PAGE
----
When Amazon bought Whole Foods for $13.7 billion in June of this year, brick and mortar grocers collectively shuddered: Amazon, the king of commerce, had continued its play into offline retail. Starting with the opening of Amazon bookstores (they currently have seven physical retail stores across the US), Amazon is leveraging its decades of data in order to change the way consumers shop in brick-and-mortar stores.

“We have this 20 years of information about books and ratings, and we have millions and millions of customers who are passionate,” said Jennifer Cast, VP of Amazon Books.

As Amazon moves into the grocery space, they stand to benefit from that same data that built their preeminence in the online world.

And so, the question remains: How can pure offline brands survive Amazon’s unchallenged move into their space?

You’ve probably heard all the same talk I did.

“Robots and AI are the future!”

“Automation and personalization are the next great wave of customer engagement!”

A robot that’s going to handle customer requests? An automated system that’s going to craft personal messages delivered through the right medium at just the right time?

How stinking cool is that?! Sign me up.

 

Your customers have a voice.

Your customers use that voice to leave feedback about your business within seconds on social media and online review platforms like Facebook, Google, and Twitter.

It’s essential that you customers to use their voice, to leave their feedback for you and other customers to see. This will give you the opportunity improve your products and services (based on customer experiences) and to develop relationships with customers by responding to their feedback.

Here are three ways to empower the Voice of the Customer at your business.

As engagement, loyalty, and customer success pros, we have a lot of tools to work with. Loyalty programs, incentives, gifts, rewards, content, data, and communication channels like email.

All those tools capture a little bit of real estate in the customer’s mind. They get people to take action, tugging them a bit closer to the brand (and hopefully the next purchase).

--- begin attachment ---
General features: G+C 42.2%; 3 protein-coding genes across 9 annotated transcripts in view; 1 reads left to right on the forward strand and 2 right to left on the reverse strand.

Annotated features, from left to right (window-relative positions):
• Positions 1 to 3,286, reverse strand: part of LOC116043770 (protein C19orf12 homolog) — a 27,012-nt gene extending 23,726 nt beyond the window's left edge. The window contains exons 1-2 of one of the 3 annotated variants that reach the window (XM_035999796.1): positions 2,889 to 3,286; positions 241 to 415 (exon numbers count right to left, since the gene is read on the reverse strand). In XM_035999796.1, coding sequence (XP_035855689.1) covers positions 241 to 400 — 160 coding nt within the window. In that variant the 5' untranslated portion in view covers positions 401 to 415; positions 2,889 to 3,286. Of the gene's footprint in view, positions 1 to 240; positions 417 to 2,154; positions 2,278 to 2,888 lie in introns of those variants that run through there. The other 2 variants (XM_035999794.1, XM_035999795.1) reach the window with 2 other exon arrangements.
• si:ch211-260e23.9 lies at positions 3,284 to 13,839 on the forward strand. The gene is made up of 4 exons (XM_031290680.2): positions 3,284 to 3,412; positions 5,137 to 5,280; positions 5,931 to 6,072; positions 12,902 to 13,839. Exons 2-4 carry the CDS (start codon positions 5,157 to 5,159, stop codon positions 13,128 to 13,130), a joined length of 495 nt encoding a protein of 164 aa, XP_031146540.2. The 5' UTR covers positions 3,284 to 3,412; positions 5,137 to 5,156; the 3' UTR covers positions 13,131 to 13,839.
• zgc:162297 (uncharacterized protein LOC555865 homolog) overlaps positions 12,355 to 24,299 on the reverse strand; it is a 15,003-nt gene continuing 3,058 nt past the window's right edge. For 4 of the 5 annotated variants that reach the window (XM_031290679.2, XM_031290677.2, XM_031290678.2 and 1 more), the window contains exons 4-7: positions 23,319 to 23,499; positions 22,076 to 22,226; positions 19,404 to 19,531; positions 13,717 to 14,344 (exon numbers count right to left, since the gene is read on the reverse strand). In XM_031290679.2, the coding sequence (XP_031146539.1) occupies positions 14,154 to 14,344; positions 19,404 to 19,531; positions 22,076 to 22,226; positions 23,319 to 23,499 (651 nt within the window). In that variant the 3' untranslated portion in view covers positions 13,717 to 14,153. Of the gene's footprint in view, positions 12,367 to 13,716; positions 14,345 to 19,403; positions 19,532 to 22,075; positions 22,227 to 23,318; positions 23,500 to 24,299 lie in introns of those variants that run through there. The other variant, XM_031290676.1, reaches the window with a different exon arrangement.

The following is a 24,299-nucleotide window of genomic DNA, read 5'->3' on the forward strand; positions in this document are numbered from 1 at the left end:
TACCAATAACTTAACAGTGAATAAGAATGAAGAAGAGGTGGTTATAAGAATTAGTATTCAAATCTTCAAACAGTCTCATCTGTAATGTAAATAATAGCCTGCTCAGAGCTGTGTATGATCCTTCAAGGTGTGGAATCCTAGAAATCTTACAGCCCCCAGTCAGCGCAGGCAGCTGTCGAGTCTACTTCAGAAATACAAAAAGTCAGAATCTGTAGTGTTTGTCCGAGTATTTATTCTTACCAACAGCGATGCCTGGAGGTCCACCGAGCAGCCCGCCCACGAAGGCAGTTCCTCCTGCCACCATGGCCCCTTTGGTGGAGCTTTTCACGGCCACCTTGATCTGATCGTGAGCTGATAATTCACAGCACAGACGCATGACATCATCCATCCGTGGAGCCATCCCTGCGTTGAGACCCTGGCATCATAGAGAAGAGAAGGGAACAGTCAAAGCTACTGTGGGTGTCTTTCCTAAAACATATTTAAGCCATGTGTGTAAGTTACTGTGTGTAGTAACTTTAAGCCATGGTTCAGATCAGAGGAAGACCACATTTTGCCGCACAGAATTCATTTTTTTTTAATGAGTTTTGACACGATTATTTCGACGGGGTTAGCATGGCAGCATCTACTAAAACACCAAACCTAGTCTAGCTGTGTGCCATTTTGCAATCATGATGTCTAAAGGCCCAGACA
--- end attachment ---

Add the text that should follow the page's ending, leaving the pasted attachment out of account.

We've got all kinds of toys to pursue customer loyalty. 

And yet, we're nearly powerless to influence perhaps what matters most to customers in the long run.

Every customer is a member.

At least, that's an argument I've tried to make a couple times here. To me, "customer" implies someone that completed a transaction, while "member" signifies relationship, belonging on an ongoing basis.

Even if your business model is not subscription- or membership-based, you can benefit from that member mindset.

A key function of having members instead of customers? Engagement.

What's that?

Keeping their attention, and hitting them with the right value and the right touchpoints at the right time.

Keep people engaged, and renewal - or just the next transaction - will take care of itself.

Easier said than done, right?

So long as you are not doing business in a third-world country, the target market for your business is definitely using email. By the end of 2017, more than 3.7 billion of the world’s population will be using email. Rather than attempting to develop and distribute content and advertisements for your business in hopes that they will magically fall into the laps of people who are interested in your brand, directly reach the inboxes of your consumers.

By gathering the valuable contact information of email addresses from having people subscribe to your email list, you can generate brand exposure, recognition, and identity that will lead to more sales and an overall more engaged following.